In the face of the Presbyterian Church of the USA (PCUSA) General Assembly’s recent vote to begin selective divestment from companies profiting from the sales of products and services resulting in harm to Palestinians, an organized campaign is taking place across the country to accuse the Church of ‘anti-Semitism.’
An example of the sort of hate messages that Bill Somplatsky-Jaman, staff person of the PCUSA’s Mission Responsibility Through Investment Committee, is receiving includes: ‘Why are you trying to hurt the state of Israel, Bill? Why are you trying to hurt Jews? I’m outraged. I know exactly what’s in your heart, you son of a bitch. You want ’em all to die in ovens, Bill?’ And many others directly come right out and ask why the Church is ‘anti-Semitic.’
That people so easily wie! ld the ‘anti-Semitism’ accusation — a label designed to conjure up images of the World War II period when Jews were persecuted and systematically killed because of who they were — is remarkable. That was then, and this is now.
In actuality, PCUSA is looking to divest from companies like Caterpillar, which sells bulldozers to Israel — responsible for thousands of home demolitions and the uprooting of hundreds of thousands of olive trees. PCUSA is also concerned about the Wall that Israel is building which has made life unbearable for many Palestinians. The Presbyterian Foundation currently holds 36,900 shares of Caterpillar stock, worth about $2.7 million. Another 200 shares, valued at $15,000, are in the Board of Pensions’ $6 billion portfolio. The PCUSA had also flexed its financial muscle with Caterpillar before when it helped persuade it to stop modifying trucks for South African military use in ! the early 1980s.
In fact, divestment is what helped bring an end to the Apartheid regime in South Africa by ending the financial links that had allowed the white Afrikaner regime to continue its racist policies. South African Archbishop Desmond Tutu and others have even referred to the Israeli Occupation of Palestinian Christians and Muslims as ‘Israeli apartheid.’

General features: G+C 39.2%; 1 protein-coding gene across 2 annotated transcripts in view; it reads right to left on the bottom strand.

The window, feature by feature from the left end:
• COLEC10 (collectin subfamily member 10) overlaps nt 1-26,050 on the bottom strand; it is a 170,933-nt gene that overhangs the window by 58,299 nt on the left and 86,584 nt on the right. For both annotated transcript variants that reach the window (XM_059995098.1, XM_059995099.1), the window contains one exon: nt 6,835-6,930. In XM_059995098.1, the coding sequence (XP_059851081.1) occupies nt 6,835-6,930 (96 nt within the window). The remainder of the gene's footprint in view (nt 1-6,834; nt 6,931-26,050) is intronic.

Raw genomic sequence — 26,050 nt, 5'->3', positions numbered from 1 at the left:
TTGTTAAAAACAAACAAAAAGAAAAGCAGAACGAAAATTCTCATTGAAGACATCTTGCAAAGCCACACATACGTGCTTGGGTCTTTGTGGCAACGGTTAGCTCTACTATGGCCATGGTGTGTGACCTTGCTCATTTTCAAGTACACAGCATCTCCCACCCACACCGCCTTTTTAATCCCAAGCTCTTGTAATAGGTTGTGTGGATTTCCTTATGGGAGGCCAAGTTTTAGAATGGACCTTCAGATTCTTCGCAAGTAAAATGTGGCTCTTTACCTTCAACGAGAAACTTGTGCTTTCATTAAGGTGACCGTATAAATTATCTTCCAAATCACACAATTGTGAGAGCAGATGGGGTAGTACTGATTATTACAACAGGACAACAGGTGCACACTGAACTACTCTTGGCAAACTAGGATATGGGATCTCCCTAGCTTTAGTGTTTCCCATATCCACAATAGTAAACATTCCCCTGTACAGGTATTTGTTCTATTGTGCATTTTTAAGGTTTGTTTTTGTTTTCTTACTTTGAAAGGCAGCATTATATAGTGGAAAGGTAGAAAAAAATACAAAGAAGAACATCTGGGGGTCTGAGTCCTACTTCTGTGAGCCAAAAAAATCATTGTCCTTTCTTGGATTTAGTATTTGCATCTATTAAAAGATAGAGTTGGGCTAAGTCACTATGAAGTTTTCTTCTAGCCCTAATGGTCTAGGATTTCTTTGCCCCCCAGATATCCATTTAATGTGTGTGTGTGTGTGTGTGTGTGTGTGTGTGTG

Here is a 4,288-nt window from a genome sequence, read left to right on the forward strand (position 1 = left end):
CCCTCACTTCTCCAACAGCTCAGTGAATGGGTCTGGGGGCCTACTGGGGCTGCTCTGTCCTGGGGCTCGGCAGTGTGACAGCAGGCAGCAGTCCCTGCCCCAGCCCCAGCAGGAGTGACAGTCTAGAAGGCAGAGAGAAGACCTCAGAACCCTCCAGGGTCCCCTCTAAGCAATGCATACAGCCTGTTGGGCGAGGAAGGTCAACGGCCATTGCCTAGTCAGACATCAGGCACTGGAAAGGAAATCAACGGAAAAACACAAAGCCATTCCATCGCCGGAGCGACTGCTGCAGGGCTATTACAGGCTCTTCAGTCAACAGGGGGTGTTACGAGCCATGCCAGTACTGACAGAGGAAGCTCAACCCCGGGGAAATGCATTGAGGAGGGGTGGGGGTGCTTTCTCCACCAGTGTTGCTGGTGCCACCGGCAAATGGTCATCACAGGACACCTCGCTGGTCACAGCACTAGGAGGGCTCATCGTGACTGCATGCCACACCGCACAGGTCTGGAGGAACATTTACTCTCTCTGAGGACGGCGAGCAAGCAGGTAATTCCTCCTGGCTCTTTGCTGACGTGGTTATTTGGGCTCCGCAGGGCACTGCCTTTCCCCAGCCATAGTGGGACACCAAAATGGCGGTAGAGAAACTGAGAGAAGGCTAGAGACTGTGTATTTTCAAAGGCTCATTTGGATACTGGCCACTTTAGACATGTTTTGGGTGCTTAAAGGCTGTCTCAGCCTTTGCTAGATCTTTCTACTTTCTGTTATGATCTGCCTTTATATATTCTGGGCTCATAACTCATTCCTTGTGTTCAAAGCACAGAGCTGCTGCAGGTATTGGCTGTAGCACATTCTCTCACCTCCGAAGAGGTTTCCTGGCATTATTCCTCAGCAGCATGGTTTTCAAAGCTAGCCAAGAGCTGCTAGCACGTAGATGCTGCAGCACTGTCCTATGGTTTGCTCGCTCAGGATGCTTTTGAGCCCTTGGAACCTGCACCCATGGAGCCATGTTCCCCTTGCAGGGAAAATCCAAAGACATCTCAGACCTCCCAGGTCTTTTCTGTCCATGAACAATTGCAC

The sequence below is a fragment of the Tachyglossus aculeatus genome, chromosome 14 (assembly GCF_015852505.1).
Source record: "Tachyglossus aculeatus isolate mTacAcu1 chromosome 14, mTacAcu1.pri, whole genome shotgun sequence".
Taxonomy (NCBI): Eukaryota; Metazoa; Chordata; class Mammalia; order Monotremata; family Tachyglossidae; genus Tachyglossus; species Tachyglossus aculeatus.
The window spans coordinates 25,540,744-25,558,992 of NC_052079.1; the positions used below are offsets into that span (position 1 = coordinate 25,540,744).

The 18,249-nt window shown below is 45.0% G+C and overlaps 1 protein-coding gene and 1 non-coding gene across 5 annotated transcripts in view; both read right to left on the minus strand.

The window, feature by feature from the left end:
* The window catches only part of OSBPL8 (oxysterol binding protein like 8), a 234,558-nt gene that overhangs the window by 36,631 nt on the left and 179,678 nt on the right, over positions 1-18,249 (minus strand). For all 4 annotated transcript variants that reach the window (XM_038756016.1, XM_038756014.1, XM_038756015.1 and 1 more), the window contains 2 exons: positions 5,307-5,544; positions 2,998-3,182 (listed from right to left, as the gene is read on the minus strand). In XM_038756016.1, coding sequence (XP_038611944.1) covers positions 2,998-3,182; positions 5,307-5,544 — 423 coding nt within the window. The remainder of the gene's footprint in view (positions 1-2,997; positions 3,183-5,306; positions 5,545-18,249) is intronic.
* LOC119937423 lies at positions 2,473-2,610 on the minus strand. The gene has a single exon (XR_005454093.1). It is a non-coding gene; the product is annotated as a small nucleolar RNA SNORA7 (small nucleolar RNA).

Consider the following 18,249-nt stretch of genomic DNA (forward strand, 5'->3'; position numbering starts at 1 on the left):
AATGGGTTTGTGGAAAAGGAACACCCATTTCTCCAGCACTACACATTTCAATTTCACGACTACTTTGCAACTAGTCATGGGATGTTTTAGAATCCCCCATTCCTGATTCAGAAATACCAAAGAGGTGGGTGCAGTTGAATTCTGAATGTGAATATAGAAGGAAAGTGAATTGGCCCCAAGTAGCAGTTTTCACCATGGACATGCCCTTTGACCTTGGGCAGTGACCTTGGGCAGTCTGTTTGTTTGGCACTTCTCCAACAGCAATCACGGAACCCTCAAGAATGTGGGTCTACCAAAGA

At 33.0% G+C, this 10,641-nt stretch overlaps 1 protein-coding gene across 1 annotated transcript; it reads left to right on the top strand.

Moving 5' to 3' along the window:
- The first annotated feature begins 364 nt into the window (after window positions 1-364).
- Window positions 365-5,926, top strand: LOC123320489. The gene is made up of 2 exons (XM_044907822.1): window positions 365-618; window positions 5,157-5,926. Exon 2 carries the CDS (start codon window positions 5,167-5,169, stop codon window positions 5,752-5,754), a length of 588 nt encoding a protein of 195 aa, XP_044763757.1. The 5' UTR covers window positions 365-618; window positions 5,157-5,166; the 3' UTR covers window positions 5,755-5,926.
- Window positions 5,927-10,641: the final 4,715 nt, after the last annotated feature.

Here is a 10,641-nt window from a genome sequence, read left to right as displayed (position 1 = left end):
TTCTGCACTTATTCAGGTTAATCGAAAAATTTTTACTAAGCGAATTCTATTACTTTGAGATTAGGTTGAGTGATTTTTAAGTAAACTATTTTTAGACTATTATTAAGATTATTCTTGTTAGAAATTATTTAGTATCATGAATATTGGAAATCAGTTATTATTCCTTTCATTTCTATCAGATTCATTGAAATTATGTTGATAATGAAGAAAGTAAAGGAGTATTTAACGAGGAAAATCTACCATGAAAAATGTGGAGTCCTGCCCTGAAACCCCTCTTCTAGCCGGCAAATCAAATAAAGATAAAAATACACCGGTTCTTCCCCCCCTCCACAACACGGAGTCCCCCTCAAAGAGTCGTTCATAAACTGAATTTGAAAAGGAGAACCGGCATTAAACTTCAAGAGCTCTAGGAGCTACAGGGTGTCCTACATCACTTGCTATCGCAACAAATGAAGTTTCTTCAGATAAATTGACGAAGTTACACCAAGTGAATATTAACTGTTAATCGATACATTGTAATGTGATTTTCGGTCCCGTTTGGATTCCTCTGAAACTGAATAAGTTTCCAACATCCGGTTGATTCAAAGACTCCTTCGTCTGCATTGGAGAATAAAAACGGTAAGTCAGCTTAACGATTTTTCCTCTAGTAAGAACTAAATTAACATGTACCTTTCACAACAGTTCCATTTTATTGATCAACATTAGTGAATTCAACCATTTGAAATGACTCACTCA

How are the situations similar? Well, in a 2002 speech in the United States, Tutu said he saw ‘the humiliation of the Palestinians at checkpoints and roadblocks, suffering like us when young white police officers prevented us from moving about.’ Back in 1999, former South African statesman Nelson Mandela told the Palestinian Assembly: ‘The histories of our two peoples correspond in such painful and poignant ways that I intensely feel myself at home amongst my compatriots.’
But do these statements make Tutu and Mandela ‘anti-Semitic’ or anti-white? Perhaps some Americans thought so back when the United States supported the apartheid regime until ‘it wasn’t cool anymore.’
Are we now supposed to wait on supporting divestment until supporting Israel ‘isn’t cool anymore?’ People should really cease throwing around the anti-Semitic label so readily that it loses its weight.
When the first President George Bush suggested that the American Israel Public Affairs Committee’s influence would hinder his request to delay loan guarantees to Israel, an Israeli minister called him anti-Semitic. In his book ‘They Dare to Speak Out,’ former Congressman Paul Findley lists a number of colleagues who were called anti-Semitic whenever they voiced concerns about Israel, including popular former Congressman and Korean War hero Pete McCloskey and former Senate Foreign Relations Chairman Chuck Percy. Media mogul Ted Turner has been called an anti-Semite for accusing Israel of waging terror against Palestinians. And at Harvard, President Larry Summers shamefully classified respected professors as being part of an ‘anti-Semitic’ drive to urge the university to divest its endowment of investments in Israel.
It’s all mind-boggling to say the least. I mean, do Israelis really expect to deprive Palestinians of their liberties without criticism? We prefer nonviolence in the Middle East, so why are Church votes raising such ire?
The pocketbook was an effective weapon when it was used against South Africa and switching strategies to divestment might be just the key to finally getting Israel’s to stop its racist and inhumane practices, giving both Palestinians and Israelis the peace they deserve. PCUSA should be lauded for its courage and for paving the way for others to follow suit in the elusive road to Middle East peace.